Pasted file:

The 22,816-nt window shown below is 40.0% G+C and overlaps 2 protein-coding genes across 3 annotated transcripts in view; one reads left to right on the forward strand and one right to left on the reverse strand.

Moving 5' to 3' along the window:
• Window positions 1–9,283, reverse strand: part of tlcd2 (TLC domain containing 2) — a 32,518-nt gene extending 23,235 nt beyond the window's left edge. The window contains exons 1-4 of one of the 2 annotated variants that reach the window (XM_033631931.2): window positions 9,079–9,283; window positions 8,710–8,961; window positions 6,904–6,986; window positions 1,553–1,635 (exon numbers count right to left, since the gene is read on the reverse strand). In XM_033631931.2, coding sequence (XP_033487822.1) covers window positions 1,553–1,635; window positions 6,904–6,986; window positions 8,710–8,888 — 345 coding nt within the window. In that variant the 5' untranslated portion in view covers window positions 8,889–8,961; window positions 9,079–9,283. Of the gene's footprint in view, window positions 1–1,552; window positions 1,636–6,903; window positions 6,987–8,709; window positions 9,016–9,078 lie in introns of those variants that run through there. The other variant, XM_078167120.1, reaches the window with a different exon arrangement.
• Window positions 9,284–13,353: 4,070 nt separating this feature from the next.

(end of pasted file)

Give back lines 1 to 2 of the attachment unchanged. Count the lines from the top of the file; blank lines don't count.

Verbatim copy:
The 22,816-nt window shown below is 40.0% G+C and overlaps 2 protein-coding genes across 3 annotated transcripts in view; one reads left to right on the forward strand and one right to left on the reverse strand.

Moving 5' to 3' along the window: